Pre-Hearing Reviews and Without Prejudice Material
29 May 2012
In Eversheds LLP v Gray, the Employment Appeal Tribunal (EAT) has directed that a pre-hearing review (PHR) to determine whether or not certain communications between the parties involved in a disability discrimination case were inadmissible, because they were ‘without prejudice’ and therefore subject to legal privilege, should be held in private.
Mr Gray brought various claims of disability discrimination against Eversheds LLP. In setting out his case in his Particulars of Claim, he referred to a number of discussions between his legal adviser and representatives of the respondent. Eversheds claimed that some of this material should be ruled inadmissible, relying on without prejudice legal privilege. This issue was to be determined at a PHR and Eversheds applied for this to be held in private.
Rule 16(1)(b) of the Employment Tribunal (Constitution and Rules of Procedure) Regulations 2004 provide that a PHR may be conducted in private where evidence or representations are likely to consist of information communicated to that person in confidence. In this case, it was accepted that the Employment Judge would hear oral evidence from four witnesses as well as considering documentary evidence and submissions.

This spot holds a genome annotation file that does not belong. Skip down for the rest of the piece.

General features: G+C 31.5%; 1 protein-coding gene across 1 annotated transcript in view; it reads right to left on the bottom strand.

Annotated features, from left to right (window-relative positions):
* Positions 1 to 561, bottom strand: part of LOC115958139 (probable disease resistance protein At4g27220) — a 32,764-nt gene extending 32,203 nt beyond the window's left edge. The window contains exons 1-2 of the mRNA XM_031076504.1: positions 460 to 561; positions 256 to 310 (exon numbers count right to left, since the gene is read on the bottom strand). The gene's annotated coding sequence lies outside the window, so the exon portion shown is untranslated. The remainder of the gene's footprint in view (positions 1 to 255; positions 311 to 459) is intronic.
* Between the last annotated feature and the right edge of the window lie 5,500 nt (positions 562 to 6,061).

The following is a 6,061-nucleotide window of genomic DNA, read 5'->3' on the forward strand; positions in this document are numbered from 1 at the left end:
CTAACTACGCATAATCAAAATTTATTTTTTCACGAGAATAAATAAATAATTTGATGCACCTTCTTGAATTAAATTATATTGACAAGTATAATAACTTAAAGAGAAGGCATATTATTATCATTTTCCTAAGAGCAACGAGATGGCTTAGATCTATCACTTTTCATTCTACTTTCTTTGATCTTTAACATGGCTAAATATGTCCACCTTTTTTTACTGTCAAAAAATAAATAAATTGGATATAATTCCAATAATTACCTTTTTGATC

The Employment Judge rejected the application on the grounds that any material found to be without prejudice could be withheld from the Employment Tribunal (ET) at the full hearing or disregarded by the panel. Eversheds appealed against this decision and won.
The EAT found that the Employment Judge had erred in law as she had failed to satisfy the necessary test when determining whether or not Rule 16(1)(b) applies. Firstly, there had been no clear finding as to whether without prejudice material is, by its nature, confidential and, secondly, no finding had been made as to whether or not it was likely that the material in question would consist of genuinely confidential information.
In the EAT’s view, it is common ground that true without prejudice discussions aimed at settling a legal dispute are confidential and it was likely that some of the material in question would be genuinely without prejudice. Having answered those questions, the EAT went on to carry out the necessary balancing exercise between public policy considerations of the need for a public hearing, so that justice may be seen to be done, and the need for confidentiality in without prejudice negotiations designed to resolve existing or contemplated legal proceedings. Having balanced these competing policy interests, the EAT allowed the appeal, comforted by the knowledge that if Mr Gray were right and the discussions in point were not covered by without prejudice protection, this would be made clear in the PHR judgment and the material would then be admissible at the full ET hearing held in public.
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